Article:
Let us look at the different types of DID:

#1 – Static DIDs

Limited DIDs support only the basic functions, for example, resolutions and creation, but not deactivating or updating. In essence, limited DIDs are public keys converted into the decentralized identifier format.

#2 – Ledger-Based DIDs

DID methods’ first set falls under the category of DLT or blockchain, for example, Ethereum and Bitcoin blockchain networks. Taking into account the decentralized nature, DIDs’ initial concept recommends not building them on centralized systems. Instead, decentralized systems are recommended.

#3 – Peer DIDs

All DIDs are not resolvable as they exist in some participants only. In other words, DIDs within specific networks and territories are resolvable. Two or more individuals maintain and exchange such DIDs utilizing agent protocols. They fulfill DIDs’ every functionality and core property. However, they remain restricted to immediate users only. In addition, such identifiers offer a high level of secrecy, privacy, and security.

#4 – Ledger Middleware DIDs

Although DLT and blockchain form the basis of such DIDs, they have an extra storage mechanism or layer that is more efficient and cheaper. Distributed hash tables or classic database replication might be able to hold various DIDs. Additionally, the second storage layer level allows for the updating and establishment of a large number of DIDs. Only the transactions within the blockchain require anchoring. As a result, such kinds of DIDs are faster, cheaper, and more efficient than others.

Examples

Let us look at a few decentralized identifier examples to understand the concept better.

Example #1

Suppose a clothing organization in the US specializes in offering ethically manufactured clothes. The producers pay the workers decent wages and ensure a healthy working environment. Their distributor seeks more details concerning the products’ origin. Moreover, they wish to procure goods made by individuals who work in favorable work conditions.

The manufacturing facility, clothing company, and inspector each possess a unique decentralized identifier. All the DIDs are stored safely on the blockchain network.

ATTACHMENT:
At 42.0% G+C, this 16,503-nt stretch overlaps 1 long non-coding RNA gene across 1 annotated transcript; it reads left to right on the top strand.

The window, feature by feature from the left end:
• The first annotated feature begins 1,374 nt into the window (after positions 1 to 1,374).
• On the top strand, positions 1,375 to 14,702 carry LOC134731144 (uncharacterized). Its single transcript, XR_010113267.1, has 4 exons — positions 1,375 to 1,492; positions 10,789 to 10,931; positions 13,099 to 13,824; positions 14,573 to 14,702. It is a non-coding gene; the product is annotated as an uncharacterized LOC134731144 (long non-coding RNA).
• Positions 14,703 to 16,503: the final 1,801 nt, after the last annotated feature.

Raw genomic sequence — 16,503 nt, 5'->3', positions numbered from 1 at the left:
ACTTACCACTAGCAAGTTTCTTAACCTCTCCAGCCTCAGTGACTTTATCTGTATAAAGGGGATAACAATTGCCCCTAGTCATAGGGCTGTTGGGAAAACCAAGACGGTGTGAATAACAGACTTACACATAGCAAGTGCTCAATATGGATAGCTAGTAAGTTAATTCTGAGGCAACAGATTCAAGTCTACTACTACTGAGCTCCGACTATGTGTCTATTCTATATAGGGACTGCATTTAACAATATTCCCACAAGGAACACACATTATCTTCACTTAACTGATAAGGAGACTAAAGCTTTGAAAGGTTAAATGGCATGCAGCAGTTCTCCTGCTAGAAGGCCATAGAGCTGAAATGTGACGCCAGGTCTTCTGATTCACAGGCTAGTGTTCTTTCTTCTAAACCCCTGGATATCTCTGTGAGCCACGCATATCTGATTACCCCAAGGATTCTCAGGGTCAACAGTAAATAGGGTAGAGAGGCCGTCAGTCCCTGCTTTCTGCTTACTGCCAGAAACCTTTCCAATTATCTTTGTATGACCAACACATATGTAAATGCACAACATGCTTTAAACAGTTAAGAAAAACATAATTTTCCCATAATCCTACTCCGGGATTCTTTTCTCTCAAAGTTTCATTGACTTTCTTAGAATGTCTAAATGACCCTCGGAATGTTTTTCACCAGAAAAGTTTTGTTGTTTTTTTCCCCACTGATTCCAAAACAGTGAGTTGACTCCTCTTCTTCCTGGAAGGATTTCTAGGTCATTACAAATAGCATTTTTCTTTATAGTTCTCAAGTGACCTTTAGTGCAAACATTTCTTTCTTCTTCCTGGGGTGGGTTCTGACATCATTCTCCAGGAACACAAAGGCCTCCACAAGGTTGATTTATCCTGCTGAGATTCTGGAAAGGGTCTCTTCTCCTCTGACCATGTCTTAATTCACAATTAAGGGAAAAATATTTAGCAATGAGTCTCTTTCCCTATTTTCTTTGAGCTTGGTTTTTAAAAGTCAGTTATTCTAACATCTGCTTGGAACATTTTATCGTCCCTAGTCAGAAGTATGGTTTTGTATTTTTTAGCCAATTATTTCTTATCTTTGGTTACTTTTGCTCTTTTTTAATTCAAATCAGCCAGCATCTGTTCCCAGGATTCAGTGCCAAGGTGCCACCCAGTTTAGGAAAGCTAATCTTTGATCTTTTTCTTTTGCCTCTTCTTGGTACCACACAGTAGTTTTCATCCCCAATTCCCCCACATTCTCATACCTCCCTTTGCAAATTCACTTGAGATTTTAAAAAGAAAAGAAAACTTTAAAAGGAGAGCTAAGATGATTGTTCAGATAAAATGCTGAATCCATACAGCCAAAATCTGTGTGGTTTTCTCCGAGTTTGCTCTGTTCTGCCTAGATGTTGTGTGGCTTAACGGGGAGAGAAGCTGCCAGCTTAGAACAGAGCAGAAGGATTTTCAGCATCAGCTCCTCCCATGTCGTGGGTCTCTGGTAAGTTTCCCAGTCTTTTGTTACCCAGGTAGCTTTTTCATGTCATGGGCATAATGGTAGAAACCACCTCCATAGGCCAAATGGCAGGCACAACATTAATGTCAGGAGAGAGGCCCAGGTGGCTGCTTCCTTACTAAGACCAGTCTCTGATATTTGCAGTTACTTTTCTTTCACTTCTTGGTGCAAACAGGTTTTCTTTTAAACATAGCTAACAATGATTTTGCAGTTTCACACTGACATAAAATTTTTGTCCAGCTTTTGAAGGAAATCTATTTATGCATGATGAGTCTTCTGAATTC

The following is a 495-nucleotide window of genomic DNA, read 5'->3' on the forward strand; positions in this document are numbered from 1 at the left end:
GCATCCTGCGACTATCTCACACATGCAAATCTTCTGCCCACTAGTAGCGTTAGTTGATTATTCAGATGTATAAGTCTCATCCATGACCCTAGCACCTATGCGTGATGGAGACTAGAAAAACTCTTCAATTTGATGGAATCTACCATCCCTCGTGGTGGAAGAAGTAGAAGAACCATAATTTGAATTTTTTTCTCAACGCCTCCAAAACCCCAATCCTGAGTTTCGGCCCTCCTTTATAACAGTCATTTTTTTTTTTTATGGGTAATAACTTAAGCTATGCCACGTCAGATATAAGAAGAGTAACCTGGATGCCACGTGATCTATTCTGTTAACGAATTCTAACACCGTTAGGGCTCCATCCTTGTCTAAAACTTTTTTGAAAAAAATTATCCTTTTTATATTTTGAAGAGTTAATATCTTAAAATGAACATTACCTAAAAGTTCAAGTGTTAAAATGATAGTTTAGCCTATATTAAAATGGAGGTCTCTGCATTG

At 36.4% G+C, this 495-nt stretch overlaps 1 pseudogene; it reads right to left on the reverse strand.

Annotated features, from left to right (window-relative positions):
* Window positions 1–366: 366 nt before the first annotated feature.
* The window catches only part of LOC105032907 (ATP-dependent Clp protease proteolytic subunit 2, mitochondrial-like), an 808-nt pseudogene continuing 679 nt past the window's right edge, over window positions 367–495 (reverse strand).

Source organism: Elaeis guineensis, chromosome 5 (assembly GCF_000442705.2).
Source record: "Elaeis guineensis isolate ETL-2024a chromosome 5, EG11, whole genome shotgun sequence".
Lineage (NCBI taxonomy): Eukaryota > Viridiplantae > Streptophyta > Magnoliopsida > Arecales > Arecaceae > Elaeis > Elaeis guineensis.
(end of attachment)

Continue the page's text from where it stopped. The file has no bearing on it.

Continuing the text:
The government inspector assesses the facility’s working conditions besides other key details. Post-assessment, the inspector finds that the factory fulfills the set labor standards. He utilizes his private key to put his signature and package every piece of relevant information in the form of a Verifiable Credential that verifiers can check at any time.

Because of the Verifiable Credentials technology, the verifiers need not waste money and time contacting the inspector to ensure the products were manufactured in favorable working conditions.

When the distributor gets the clothes’ shipment, they can find a QR linked with the DID and the related Verifiable Credential of the government inspector. After the distributor scans the code, they can instantly find out that the clothes fulfill the labor standards.

Example #2

.bit recently carried out an analysis and found that the use of decentralized identifiers for performing asset transactions involves severe risks. Let us look at some of the possible points where the potential risks may arise.

  • Hackers could get access to the server for the application programming interface or API (Application Programming Interface) service and make changes to the data or information returned to the query. 
  • The API service staff could tamper with information.
  • If an API service internal error occurs, the data returned to the query could be incorrect.

Use Cases

The decentralized identifier use cases are as follows: